up, your right elbow resting on the tabletop next to your
Will you be able to find a quiet room to read my book?
I hear that you want to move to a new city.
I hear less and less.
I am here, as I always have been, I am making memories
And yet: what I am writing in this moment . . . I have written
and I will write for all eternity, on a table, with a pen,
in these clothes, in circumstances wholly similar.
Most trees grow with a spiral in them, possibly due to
And yet: don’t ever get old.
And yet: the true paradises are paradises we have lost.
Tonight I begin to forget. My memory detaches from its
locale, from the neighborhood it knows so well – the
cracked sidewalks in July, the Christmas tree left up too
long, the children’s voices on an American fall afternoon.
Perhaps if I’m lucky it will be replaced by a slow,
moving cloud throwing rice. Or by a sycamore walking in
Then we learned that the roof on Mark’s school had
been taken by the tornado and that the bell rang as the
disaster struck. His schoolhouse got a new roof but it was
much shallower than the old one and they didn’t rebuild
the campanile. We thought this awkwardness was the beginning
of the end.
They ran through trees, thicket, clots of grass, under
branches and low hanging vines, through complete blackness.
Whatever it is they feel, it is not fear, their chests not
sore, their minds are calm.
Unafraid, a blackbird, thirty years ago today, looked at
me, incomplete, at this lecture’s end, then flew off
toward the trees.
Source notes by numbered section and sentence
4: The Parasite by Michel Serres, Johns Hopkins University
Press, Baltimore and London, 1982, page 40: “At the
door to the room, they heard a great wind.”
10: Gertrude Stein quoted in Two Stein Talks by Lyn Hejinian,
The Language of Inquiry, University of California Press,
Berkeley, CA, 2000, page 113: “Let us begin over and
12: The Book of Franza by Ingeborg Bachman, Northwestern
University Press, Evanston, IL, 1999, page 3: “Hence
the contents, which are not the content, look like this…”
14, 15: The Language of Inquiry by Lyn Hejinian, page 47:
“The listener draws the correct implication that the
substance continues beyond the work – we have simply
stopped because we have run out of sentences, not because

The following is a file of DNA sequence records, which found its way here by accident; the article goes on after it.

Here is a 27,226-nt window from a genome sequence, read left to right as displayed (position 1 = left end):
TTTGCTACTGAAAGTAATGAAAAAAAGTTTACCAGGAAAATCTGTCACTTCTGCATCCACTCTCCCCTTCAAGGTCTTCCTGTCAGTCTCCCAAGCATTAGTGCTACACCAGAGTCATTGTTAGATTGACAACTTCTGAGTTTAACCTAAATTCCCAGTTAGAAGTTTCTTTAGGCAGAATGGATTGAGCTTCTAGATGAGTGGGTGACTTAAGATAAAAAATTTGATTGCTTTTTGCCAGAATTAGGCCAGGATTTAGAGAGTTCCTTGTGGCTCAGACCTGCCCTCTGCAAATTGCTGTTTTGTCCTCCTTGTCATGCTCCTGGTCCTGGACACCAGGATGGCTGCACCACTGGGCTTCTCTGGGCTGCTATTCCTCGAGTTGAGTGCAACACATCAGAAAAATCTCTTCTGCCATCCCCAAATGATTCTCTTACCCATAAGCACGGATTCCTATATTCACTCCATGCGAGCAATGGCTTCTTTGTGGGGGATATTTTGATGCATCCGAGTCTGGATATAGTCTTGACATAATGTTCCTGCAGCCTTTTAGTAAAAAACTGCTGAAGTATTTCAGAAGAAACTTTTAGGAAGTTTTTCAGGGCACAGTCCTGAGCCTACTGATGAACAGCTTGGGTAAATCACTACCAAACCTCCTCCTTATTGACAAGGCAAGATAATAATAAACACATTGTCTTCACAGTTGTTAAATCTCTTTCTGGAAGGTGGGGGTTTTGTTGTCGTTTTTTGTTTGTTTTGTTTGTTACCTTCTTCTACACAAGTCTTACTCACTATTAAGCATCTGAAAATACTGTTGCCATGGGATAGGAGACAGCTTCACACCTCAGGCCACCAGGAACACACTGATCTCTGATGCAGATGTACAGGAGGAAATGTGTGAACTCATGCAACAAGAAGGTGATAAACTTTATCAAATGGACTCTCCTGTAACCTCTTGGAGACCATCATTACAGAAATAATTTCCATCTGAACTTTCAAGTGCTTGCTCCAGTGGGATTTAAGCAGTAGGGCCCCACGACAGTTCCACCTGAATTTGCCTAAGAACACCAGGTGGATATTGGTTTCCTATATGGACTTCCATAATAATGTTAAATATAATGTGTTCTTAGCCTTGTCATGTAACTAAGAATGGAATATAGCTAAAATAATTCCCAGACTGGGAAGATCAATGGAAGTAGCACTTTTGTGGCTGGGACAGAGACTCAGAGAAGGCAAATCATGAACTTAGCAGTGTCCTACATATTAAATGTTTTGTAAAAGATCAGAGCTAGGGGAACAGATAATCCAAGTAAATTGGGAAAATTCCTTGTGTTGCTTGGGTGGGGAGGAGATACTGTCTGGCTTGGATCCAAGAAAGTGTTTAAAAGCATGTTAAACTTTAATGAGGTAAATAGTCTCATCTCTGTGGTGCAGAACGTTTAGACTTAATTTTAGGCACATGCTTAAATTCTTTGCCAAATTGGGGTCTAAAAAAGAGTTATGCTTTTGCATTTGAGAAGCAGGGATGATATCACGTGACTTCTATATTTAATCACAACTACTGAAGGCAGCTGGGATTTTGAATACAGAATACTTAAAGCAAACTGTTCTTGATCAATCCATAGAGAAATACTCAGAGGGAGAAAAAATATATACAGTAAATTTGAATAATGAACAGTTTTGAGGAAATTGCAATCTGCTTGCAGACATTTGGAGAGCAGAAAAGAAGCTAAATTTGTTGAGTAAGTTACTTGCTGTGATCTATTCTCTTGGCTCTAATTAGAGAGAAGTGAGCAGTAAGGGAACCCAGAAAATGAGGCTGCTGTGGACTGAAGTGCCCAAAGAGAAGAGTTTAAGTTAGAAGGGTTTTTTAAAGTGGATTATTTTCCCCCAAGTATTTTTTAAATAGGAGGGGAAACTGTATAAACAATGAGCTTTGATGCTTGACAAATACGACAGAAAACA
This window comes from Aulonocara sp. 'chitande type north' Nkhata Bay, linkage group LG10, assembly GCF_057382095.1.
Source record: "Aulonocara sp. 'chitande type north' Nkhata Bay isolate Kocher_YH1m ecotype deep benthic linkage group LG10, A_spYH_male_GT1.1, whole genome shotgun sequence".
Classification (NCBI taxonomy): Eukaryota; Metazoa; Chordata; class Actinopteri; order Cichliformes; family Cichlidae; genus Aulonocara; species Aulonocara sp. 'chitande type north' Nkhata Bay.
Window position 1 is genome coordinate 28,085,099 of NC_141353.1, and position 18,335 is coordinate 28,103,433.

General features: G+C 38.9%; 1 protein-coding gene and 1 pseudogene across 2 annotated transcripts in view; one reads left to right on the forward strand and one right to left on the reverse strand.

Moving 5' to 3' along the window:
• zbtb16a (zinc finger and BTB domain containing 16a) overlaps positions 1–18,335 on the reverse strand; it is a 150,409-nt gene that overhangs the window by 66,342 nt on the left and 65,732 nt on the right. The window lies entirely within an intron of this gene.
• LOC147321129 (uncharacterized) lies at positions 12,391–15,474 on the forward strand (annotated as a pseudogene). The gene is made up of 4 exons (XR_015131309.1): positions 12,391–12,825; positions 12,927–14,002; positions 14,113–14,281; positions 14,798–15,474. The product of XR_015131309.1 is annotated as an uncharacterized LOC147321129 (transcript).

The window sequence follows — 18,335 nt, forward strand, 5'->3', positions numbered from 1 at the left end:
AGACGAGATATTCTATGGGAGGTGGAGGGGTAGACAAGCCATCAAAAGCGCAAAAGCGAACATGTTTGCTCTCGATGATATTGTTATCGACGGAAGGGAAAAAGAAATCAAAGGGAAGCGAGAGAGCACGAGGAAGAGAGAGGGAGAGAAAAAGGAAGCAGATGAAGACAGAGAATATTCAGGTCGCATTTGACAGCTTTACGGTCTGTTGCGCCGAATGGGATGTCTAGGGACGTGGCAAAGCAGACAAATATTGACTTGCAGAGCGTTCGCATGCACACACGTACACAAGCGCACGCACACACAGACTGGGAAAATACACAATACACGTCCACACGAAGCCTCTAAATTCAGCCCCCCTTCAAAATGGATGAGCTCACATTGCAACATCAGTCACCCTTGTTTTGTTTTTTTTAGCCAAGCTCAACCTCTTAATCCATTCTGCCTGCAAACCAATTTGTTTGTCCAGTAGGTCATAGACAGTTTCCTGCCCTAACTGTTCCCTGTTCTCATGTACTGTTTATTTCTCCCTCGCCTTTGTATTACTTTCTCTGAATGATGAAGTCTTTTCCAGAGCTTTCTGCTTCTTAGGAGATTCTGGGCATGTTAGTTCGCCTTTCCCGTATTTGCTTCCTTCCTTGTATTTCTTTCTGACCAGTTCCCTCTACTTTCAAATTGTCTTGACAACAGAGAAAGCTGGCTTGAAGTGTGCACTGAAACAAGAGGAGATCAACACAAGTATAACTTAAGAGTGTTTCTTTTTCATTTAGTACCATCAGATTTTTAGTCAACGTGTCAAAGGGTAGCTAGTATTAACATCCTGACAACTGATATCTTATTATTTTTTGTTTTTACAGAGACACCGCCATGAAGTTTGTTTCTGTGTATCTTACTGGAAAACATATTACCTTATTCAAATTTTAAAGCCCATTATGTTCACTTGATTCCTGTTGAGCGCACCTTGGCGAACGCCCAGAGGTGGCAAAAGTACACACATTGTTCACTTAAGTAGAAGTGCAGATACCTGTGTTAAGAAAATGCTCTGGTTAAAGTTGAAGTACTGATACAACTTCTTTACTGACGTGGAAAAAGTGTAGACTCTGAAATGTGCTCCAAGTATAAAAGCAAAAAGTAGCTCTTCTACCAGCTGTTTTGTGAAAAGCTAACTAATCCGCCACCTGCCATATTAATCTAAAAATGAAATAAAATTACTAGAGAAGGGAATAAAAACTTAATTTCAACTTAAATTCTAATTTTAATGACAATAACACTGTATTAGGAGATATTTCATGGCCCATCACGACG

we have reached a conclusion, not because we have said “everything.”
… Form is not a fixture, but an activity.”
17: The Language of Inquiry by Lyn Hejinian, page 43: “In
the ‘open text’ … all the lements of the
work are maximally excited; here it is because ideas and
things exceed (without deserting) argument that they have
taken into the dimension of the work.”
32: Adbusters, Journal of the Mental Environment, June/July,
2000: “People today recognize fewer than 10 plants
but over 1,000 corporate logos.”
31: The Inferno by Dante, Canto 1: “Midway upon the
journey of our life I found that I was in a dusky wood;
For the right path, whence I had strayed, was lost.”
1: Bloomsbury Book of Lullabies by Belinda Hollyer and Robin
Bell Corfield, page 29, “Lullaby” by Jean Jazi,
The Book People LTD, St. Helen’s, UK, 1998.
16-17: Regeneration by Pat Barker, The Regeneration Trilogy,
Penguin Books, London, UK, 1998, page 68.
23-27: “The German Forest” by Colin Bailey in
The House in the Woods Centre for Contemporary Arts, Glasgow,
UK, 1998, page 35.
28-31: Leaves of Grass, “The Wound Dresser”,
by Walt Whitman, B&N Classics, New York, New York, 1995,
4: The Principle of Hope by Ernst Bloch, MIT Press, Cambridge,
MA, 1986, page 290.
5: Walter Benjamin quoted in Words of Light by Eduardo Cadava,
Princeton University Press, Princeton, NJ, 1997, page 87.
Buckminster Fuller’s Universe: His Life and Work,
by Lloyd Steven Sieden, Perseus Publishing, Cambridge, Massachusetts,
3: The King of Marvin Gardens, film directed by Bob Rafelson,1972.
4: “I Came and Here I Am”, by Gertrude Stein
[BOOK TITLE, CITY COUNTRY DATE PAGE]
14-15: Display case information from research trip to International
Surgical Museum, Chicago IL, January, 2001.
7. The Language of Inquiry by Lyn Hejinian, page 168: “Two
inconsequential things can combine together to become a
11, 12: In Search of Lost Time, Volume 1, Swann’s
Way by Marcel Proust, Random House, New York, Connecticut,
1992, page 60: “… was not in me, it was me.
I had ceased now to feel mediocre, contingent, mortal.”
7: Paris by Barbara-Ann Campbell, Ellipses, London, 1997,
page 240, quoting Alexandre Chemetoff: “Like the city,
gardens always escape from form.”
8: The Parasite by Michel Serres, page 46: “Yes, the
divine is there; I touch it; these things are improbable
miracles; I never stopped loving the world and seeing that
it is beautiful. Yes, my philosophy is adjectival; it is
awestruck. The real is not rational; it is improbable and
Ava by Carole Maso, Dalkey Archive Press, Illinois State
University, Normal, IL, 1993.
Specimen Days by Walt Whitman,Dover, Mineola, NY, 1995,
pages 90-91 (Trees I am familiar with here.)
2: "Doctrine of the Similar," by Walter Benjamin
Selected Writings, Vol. 2, trans. Rodney Livingstone, ed.
Michael W. Jennings, Howard Eiland, and Gary Smith, The
Belnap Press of Harvard University Press, Cambridge, MA
and London, England, 1999, page 696.
3: Louis Auguste Blanqui quoted in Words of Light by Eduardo
Cadava, Princeton University Press, Princeton, NJ, 1997,
5: In Search of Lost Time, Volume 6, Time Regained by Marcel
Proust, Random House, New York, Connecticut, 1992, page
1-2: “Thicket” by Janice Galloway, in The House
in the Woods, page17.